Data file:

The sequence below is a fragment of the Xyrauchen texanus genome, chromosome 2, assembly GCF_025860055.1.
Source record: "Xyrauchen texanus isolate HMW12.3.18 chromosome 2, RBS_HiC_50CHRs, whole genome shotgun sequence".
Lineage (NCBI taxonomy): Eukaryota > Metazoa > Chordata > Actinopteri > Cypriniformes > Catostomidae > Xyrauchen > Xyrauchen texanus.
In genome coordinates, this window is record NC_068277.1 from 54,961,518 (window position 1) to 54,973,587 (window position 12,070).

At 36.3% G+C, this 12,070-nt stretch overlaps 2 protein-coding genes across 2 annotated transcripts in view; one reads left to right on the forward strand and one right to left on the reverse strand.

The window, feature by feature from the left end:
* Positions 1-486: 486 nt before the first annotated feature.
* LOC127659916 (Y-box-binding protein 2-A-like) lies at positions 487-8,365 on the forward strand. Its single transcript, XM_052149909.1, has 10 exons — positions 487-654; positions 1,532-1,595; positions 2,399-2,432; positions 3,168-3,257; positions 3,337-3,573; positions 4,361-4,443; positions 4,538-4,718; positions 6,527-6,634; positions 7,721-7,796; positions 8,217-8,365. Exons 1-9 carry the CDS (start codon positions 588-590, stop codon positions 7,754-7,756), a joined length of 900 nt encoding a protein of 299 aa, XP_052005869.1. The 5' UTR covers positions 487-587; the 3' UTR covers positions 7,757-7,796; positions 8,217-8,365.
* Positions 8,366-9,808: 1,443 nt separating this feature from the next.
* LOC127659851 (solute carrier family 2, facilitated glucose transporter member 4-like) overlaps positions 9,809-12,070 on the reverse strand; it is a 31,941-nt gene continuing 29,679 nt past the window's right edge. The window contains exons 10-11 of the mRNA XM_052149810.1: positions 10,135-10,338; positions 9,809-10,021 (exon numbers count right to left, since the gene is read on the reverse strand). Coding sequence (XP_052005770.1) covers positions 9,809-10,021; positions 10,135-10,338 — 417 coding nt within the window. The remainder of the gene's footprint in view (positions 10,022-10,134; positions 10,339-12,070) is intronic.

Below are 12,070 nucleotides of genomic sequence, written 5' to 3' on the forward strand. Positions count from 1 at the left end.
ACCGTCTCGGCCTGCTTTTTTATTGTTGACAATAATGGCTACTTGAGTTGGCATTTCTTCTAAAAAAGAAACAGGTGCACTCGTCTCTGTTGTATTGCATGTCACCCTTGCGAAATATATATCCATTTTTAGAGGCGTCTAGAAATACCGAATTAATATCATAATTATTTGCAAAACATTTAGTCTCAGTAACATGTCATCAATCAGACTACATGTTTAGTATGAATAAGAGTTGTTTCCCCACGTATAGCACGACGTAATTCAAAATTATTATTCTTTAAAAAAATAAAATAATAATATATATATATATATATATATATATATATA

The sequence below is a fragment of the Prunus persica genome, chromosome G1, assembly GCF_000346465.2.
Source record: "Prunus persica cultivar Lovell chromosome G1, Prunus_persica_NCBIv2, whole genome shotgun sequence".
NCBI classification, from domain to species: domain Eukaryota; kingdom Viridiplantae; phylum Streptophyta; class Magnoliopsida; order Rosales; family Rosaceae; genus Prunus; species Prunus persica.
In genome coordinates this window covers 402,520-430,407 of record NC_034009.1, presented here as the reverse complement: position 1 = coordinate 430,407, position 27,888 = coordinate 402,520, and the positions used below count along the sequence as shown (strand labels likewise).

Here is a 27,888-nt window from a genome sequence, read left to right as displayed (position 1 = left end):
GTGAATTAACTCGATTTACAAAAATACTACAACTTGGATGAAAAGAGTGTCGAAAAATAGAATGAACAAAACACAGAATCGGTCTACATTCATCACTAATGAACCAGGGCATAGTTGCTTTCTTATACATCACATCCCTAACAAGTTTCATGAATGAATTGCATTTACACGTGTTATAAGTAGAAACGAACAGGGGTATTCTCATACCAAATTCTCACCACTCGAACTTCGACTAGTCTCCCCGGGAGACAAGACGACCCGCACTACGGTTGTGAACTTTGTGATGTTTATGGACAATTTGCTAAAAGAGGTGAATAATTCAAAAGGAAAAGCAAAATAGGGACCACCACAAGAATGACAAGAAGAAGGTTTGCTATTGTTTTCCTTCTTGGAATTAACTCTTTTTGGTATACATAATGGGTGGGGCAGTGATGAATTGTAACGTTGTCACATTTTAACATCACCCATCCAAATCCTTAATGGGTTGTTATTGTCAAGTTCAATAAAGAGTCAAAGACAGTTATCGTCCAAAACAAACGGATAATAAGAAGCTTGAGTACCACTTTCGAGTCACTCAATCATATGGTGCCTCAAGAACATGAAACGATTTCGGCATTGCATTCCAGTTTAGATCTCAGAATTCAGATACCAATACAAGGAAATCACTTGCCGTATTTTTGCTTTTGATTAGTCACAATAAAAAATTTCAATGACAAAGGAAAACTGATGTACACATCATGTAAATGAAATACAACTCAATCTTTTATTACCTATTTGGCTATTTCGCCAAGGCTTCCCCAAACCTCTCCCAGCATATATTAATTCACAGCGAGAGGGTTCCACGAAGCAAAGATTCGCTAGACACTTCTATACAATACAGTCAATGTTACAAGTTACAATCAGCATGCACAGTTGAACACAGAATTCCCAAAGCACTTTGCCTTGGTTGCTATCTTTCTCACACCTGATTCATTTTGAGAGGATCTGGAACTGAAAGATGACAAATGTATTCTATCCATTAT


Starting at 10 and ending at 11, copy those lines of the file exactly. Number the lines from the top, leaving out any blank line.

* LOC127659851 (solute carrier family 2, facilitated glucose transporter member 4-like) overlaps positions 9,809-12,070 on the reverse strand; it is a 31,941-nt gene continuing 29,679 nt past the window's right edge. The window contains exons 10-11 of the mRNA XM_052149810.1: positions 10,135-10,338; positions 9,809-10,021 (exon numbers count right to left, since the gene is read on the reverse strand). Coding sequence (XP_052005770.1) covers positions 9,809-10,021; positions 10,135-10,338 — 417 coding nt within the window. The remainder of the gene's footprint in view (positions 10,022-10,134; positions 10,339-12,070) is intronic.

Below are 12,070 nucleotides of genomic sequence, written 5' to 3' on the forward strand. Positions count from 1 at the left end.